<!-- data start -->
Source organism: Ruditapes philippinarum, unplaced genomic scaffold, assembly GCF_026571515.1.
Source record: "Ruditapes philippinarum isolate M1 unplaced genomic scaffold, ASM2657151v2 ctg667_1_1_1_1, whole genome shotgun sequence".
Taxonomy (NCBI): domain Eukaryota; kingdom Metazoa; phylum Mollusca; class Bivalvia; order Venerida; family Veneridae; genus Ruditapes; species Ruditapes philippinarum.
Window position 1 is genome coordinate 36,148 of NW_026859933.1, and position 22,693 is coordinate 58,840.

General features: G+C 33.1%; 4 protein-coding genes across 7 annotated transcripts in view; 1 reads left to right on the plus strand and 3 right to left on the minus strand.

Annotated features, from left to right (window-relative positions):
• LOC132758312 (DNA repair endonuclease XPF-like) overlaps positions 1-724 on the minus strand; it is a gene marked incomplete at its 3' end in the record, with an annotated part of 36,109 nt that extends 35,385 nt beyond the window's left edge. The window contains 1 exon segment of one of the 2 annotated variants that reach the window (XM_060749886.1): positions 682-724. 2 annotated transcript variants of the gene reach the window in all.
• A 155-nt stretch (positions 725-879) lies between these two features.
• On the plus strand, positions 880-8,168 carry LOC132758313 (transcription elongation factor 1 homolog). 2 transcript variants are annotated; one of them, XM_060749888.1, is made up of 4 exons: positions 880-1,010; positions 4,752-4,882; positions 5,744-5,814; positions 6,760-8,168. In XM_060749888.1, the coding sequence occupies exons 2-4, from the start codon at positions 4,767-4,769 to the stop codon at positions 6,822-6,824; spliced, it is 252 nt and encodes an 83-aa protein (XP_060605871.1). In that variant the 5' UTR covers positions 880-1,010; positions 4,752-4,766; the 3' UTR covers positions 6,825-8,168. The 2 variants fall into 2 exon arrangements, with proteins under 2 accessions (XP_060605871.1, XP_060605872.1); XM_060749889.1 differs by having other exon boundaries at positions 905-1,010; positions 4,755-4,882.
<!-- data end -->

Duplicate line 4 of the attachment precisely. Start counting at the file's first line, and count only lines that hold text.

Window position 1 is genome coordinate 36,148 of NW_026859933.1, and position 22,693 is coordinate 58,840.